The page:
Are you in the driver’s seat when it comes to your career? We came across this gorgeous red Corvette Stingray today and, while I’m not usually such a patsy for a car, this early 60s model signified, for me, someone who was in control of his or her life as opposed to the other way around.
Have you taken the time lately to assess where your career is going, and whether you’ve reached a plateau? I’m not necessarily speaking of breaking through the glass ceiling or otherwise securing a promotion; while that may be something for which you strive, I’m posing this question as a caution. The root of the word plateau comes to us from the French, where “plat” translates into English as flat or dull. Does this sound like your experience in the office, or stage in your career?
Why do we plateau? Let’s consider that, geographically speaking, a plateau is a generally extensive land area that is, at least on one side, significantly elevated from the adjoining landscape; it may be a region of little or no change.
If you’re an Assistant who has consciously embarked on a professional development (PD) program to elevate your career path, or climb that corporate ladder, this comes at a cost. Whether you’re taking credit courses or undertaking another commitment as part of this journey, it implies sacrifice or trade-offs: you may temporarily forgo time with loved ones – be they humans, pets, or plants! For others, our commitment to exercise or personal wellness may be the first to take a hit.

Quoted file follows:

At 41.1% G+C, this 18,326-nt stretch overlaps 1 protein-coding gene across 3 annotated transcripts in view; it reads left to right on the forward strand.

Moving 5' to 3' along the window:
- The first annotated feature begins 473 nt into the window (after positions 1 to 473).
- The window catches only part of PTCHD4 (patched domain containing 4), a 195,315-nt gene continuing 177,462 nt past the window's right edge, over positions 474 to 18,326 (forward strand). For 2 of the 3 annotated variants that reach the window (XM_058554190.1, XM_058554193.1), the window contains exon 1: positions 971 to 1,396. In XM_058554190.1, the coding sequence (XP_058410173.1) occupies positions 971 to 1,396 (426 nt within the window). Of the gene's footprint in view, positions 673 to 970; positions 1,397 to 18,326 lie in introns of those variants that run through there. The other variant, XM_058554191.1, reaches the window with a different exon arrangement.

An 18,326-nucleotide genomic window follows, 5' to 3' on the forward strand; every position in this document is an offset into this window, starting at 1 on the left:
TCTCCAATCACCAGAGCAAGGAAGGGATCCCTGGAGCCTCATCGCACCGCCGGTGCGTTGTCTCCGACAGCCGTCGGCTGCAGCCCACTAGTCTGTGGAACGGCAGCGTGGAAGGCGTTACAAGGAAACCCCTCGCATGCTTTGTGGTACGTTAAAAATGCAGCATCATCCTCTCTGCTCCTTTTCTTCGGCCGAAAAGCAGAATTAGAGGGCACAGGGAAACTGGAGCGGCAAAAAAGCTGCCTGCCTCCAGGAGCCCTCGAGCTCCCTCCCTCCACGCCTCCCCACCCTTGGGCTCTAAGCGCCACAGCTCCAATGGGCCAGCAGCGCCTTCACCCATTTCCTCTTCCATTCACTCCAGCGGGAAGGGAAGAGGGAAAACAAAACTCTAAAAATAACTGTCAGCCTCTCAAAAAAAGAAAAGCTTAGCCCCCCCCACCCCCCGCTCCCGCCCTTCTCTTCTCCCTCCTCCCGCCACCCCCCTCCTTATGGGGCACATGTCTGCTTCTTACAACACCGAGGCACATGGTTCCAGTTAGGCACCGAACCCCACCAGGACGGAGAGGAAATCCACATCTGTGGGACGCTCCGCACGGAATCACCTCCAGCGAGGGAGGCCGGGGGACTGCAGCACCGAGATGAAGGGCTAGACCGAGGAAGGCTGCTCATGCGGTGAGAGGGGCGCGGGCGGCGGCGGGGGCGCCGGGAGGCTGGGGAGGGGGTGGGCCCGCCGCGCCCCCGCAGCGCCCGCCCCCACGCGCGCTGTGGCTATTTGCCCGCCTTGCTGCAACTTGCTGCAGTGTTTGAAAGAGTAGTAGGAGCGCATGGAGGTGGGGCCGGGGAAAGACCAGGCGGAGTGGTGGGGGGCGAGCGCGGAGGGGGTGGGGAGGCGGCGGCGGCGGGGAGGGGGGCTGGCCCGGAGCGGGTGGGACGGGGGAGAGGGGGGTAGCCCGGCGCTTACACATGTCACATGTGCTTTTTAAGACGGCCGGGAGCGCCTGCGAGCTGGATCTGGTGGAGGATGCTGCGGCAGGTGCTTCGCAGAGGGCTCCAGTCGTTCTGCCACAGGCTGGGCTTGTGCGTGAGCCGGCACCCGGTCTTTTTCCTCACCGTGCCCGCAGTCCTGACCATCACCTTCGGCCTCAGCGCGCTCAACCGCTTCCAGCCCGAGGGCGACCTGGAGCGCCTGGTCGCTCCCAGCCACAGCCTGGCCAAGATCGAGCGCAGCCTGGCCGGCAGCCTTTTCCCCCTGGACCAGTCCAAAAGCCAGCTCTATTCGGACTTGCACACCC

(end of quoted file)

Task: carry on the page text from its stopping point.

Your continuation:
Little wonder, then, that after the final exam is written or once we reach that goal we established, we may need to pull back a little and enter a relatively stable period in our professional lives. While I recall one ambitious friend, a former Administrative Assistant who barely came up for air while attempting to juggle her family life along with her job and the course work to complete her degree, not everyone is that driven, and something’s got to give. Many of us need a breather, and pause to enjoy simply having a bit of time again for ourselves.
Alternatively, your employer may be among the many that reduced hires or downsized in recent years, resulting in additional demands on your talents. If you’re among the fortunate whose organizations are growing and going from strength to strength, there are also stressors and additional demands associated with such growth. Once we’ve climbed that hill, and found ourselves a plateau, it may be highly tempting to simply stay put.
You may have reached a plateau if:
In other words, a plateau can also imply a period of little or no growth, or even a decline.
This article first appeared in Exceptional EA, a globally respected professional development resource for administrative professionals. Visit https://exceptionalea.com/ to find out more and tell her we sent you.
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